I even bought the same category of bike (a Trek 7300) that she rides. Not the bike I would of normally chosen, but that too is a very small price to pay for having her ride with me. I changed some stuff on my 7300 to make it at least somewhat more of what I like in a bike. I think of it as a touring bike. I can live with that.

    My wife?: She has come a long way this summer in her pace and the distance she rides. We're going on her first group ride this Saturday, a MEC sponsored 50km (30 mile) ride. Her idea.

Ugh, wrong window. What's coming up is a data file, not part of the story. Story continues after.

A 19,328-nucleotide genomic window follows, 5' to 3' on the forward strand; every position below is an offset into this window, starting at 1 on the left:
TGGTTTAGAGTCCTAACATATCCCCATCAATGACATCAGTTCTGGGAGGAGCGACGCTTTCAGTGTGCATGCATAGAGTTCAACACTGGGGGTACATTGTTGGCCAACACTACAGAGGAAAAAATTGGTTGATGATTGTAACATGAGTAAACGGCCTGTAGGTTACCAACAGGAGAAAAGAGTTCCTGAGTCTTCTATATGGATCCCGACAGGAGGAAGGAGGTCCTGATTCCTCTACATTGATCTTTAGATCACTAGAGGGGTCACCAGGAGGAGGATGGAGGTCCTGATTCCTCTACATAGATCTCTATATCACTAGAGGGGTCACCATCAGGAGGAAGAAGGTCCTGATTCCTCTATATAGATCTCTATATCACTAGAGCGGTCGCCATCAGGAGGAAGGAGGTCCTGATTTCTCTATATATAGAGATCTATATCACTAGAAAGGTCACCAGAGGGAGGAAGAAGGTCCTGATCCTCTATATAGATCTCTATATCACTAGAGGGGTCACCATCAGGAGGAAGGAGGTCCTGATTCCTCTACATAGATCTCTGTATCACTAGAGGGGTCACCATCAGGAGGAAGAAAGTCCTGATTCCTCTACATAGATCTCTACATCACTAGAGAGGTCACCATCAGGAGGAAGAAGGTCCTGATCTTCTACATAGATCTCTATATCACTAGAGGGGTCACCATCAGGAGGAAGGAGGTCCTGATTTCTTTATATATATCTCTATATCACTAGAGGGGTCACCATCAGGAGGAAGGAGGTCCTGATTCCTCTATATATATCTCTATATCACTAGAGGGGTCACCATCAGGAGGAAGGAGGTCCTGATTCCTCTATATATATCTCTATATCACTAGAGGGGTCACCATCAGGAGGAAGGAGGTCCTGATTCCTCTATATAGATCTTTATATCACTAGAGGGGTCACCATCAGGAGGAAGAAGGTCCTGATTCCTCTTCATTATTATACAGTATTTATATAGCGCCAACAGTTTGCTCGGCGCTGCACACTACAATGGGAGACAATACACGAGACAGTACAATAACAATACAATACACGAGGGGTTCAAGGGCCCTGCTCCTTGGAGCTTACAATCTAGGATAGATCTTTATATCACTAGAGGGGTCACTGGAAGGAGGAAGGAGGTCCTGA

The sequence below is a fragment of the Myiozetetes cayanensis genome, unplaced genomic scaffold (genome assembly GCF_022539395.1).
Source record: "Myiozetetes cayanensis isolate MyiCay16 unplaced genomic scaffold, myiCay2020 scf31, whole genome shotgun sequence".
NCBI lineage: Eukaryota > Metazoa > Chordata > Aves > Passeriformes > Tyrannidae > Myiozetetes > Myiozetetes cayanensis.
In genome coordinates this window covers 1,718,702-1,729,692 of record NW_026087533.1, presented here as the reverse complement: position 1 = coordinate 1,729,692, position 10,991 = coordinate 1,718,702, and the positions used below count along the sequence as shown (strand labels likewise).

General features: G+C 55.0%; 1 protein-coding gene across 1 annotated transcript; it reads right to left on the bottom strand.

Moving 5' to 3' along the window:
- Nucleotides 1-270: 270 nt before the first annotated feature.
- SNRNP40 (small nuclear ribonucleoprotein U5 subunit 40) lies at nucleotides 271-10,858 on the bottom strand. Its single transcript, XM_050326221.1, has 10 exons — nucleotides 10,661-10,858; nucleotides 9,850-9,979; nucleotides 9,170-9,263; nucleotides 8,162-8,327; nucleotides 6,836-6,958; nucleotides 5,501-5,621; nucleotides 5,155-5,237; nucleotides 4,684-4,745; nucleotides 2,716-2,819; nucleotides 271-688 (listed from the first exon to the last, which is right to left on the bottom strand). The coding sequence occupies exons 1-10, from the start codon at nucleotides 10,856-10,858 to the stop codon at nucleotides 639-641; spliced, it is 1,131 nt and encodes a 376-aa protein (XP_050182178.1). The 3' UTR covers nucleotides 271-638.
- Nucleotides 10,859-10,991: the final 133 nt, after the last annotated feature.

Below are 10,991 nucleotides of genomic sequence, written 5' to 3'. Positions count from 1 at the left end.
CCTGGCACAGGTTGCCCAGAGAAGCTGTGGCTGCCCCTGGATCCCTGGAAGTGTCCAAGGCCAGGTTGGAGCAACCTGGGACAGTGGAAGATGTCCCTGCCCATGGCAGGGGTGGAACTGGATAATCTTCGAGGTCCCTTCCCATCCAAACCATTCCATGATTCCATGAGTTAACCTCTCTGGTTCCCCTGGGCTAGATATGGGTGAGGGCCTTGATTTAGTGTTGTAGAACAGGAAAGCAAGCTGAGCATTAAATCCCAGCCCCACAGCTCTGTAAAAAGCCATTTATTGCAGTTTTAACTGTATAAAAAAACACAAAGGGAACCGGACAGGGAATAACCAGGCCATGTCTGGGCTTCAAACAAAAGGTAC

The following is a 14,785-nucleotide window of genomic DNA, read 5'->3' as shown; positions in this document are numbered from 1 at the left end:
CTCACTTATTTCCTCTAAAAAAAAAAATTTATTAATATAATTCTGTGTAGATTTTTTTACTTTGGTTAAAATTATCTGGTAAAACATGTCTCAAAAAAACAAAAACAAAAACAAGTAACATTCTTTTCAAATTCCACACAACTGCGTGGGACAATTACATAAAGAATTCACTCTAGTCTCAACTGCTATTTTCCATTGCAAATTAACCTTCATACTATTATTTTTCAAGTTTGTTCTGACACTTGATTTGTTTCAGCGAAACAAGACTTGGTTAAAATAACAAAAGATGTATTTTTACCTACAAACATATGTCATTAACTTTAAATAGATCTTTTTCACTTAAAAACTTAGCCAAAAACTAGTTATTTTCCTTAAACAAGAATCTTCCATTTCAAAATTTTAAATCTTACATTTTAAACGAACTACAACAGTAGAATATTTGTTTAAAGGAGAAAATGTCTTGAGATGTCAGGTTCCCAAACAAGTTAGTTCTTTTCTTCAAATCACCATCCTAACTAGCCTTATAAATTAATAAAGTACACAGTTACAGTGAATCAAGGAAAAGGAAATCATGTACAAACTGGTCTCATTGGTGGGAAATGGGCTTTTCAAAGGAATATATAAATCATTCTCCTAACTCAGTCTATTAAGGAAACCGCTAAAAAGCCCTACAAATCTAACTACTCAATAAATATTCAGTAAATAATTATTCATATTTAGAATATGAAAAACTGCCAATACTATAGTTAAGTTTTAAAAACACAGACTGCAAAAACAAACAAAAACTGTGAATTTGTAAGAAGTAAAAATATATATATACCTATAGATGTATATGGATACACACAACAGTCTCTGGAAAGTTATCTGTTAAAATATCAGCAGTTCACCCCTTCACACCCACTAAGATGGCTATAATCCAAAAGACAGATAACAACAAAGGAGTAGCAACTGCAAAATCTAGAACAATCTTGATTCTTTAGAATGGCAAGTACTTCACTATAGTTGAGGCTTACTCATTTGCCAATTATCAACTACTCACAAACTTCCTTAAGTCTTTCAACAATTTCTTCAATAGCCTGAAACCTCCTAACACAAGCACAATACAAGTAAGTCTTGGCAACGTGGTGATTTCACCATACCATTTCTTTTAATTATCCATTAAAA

13. #13
    billyymc
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    I drop my wife. I drop my daughters, who are 9 and 10. If they can't keep pace with me, they need to get out and ride more. It's not my problem if they can't man up.

    Sheesh.

    hehe...I am lucky, my wife really likes to ride. I get to ride more than she does, but we ride together as much as we can - both MTB and road. And we get a couple family rides in each week when the weather and daylight permit. I'd rather ride with them, than hammer without them. I get my hammer time (such as it is) in on my commute.

  14. #14